So, we counted and assessed businesses with a discernible, obvious outdoor entrance from high street areas:
|BARBERS/HAIR DRESSING SALONS||8|
|% of closed shops||9%|
The number of local owner-manager businesses, against the number of national brands open in town was also somewhat unexpected:
|% OF LOCAL BUSINESSES||68%|
We are not the only organisation to be surveying our high street. The Andover Masterplan survey has been open for many months. In June 2019 Hemingway Design were tasked with helping to shape the future for for Andover town centre. Working with NEW Masterplanning and Test Valley Borough Council, they said, “We are beginning a process that will help define Andover for generations to come.”
Town planner and company CEO Wayne Hemingway told Andover Radio, “In our survey, we are finding that the good people of Andover are pretty switched on to the way that town centres are going. We are not going back to a time of BHS and Woolworths. These are not coming back – and it’s not just because of the internet.
“Research shows that the internet has had an impact of between 12 and 14% on town centre vacancies and, as some people say, its decline.
“It is significant, but the biggest significance is a societal shift.
“It’s a shift in habit and what people want. We have ‘millennials’ and Generation Z’s who have grown up learning about ethics and waste. Those things are sensible, the young generation talk about provenance, sustainability and values.
“The young generation in the current financial climate do not have the disposable income we may have been used to . They have job insecurity. So, they are changing the way they go about [buying]. Attitudes are changing”.
As we walked down Bridge Street, reminiscing about ‘true gent’ Mr Alec Holloway from P Squires, who started at the electrical shop in 1947, only retiring last year aged 96, bumped into past Mayor of Test Valley Cllr Carl Borg-Neal.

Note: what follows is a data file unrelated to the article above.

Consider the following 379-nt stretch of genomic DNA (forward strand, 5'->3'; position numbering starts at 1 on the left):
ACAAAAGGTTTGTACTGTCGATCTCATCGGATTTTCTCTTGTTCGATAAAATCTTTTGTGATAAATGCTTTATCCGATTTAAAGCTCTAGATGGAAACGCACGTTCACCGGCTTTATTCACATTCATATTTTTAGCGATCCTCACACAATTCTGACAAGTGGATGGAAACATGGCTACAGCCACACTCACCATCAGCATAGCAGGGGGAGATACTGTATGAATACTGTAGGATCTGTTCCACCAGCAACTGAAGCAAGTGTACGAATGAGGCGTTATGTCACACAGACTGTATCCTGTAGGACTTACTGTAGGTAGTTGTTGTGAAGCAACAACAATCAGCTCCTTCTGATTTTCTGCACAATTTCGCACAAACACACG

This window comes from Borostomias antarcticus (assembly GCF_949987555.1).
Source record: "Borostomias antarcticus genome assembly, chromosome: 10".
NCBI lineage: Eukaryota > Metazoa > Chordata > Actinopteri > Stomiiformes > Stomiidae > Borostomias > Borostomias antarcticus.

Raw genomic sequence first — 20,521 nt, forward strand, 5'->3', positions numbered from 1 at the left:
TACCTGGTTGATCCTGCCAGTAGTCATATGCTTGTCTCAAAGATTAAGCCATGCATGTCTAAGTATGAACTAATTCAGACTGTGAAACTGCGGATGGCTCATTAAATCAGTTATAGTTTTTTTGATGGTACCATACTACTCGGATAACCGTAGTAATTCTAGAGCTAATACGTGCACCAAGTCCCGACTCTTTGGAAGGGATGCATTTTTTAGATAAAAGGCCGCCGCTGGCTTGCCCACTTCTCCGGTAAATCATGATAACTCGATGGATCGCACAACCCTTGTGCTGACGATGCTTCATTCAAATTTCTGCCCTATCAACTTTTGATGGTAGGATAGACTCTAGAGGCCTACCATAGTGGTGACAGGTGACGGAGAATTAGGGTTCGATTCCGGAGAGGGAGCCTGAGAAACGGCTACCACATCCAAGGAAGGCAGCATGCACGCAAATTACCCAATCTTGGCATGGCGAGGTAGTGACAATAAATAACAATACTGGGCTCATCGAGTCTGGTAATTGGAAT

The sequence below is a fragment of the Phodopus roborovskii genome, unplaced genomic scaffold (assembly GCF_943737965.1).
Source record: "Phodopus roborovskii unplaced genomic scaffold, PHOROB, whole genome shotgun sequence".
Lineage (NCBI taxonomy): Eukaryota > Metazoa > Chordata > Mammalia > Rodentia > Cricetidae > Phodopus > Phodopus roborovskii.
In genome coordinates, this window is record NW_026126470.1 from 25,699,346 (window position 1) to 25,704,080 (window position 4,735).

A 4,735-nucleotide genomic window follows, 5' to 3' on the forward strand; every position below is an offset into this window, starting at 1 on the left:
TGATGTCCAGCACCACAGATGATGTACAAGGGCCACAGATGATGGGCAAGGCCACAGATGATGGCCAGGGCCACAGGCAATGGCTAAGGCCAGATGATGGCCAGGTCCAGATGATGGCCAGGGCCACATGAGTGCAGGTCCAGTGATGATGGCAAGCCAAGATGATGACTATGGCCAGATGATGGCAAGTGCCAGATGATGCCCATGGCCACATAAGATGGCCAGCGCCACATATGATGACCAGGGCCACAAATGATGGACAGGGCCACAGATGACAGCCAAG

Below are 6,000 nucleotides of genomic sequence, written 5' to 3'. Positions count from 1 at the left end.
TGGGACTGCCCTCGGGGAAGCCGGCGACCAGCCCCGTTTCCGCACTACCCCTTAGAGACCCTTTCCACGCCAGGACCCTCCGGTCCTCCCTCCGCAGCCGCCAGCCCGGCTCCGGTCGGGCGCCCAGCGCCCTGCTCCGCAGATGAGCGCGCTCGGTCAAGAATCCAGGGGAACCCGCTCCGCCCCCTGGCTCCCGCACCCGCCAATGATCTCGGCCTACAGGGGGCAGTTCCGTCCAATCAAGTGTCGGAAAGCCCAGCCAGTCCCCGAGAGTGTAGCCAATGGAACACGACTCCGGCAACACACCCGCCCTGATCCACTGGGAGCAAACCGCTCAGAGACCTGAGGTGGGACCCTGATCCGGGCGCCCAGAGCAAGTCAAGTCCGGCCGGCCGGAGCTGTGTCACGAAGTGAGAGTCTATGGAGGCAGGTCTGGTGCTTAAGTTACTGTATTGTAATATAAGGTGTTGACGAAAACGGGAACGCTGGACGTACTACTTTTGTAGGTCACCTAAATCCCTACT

Talking of the Grilled Cheese Cafe on Bridge Street he said, “Ana and Aga (the owners) didn’t find getting the right premises massively easy. It took three months to find premises they wanted.
“Andover’s not dead. It could be a lot busier if residents come in and support the town. That will help the town grow, we all need the support of the locals.”
As we commented on local businesses like Photos2Print, Pennies, Burgos Pet World and C&M DIY, we converged on the fact that people do want friendly and expert advice and help when shopping. Something you simply cannot get on the internet.
In the recent ITV Meridian broadcast (publicised as ‘The High Street: the End of the Road‘), Phil Nightingale from the Record Box on George Yard said, “[People] come into places like this, where they can actually see the things they are taking away. If they are not happy they can bring it back with ease.
“And, it’s so much more fun.”
Earlier this week, we wrote a small list of useful facts that people should bear in mind when commenting on the state of our high street. Coupled with our research today, we rather hope that this empirical research into Andover’s high street might be a useful reference point.
One thing is certainly for sure, with a staggering 130 local businesses in our high street today (and we didn’t assess Swan Court) , there are a great many people whose livelihoods rely on customers from Andover and beyond. We support local business, the sign on our front door says – and will continue to say:
SHOP. EAT. LOVE ANDOVER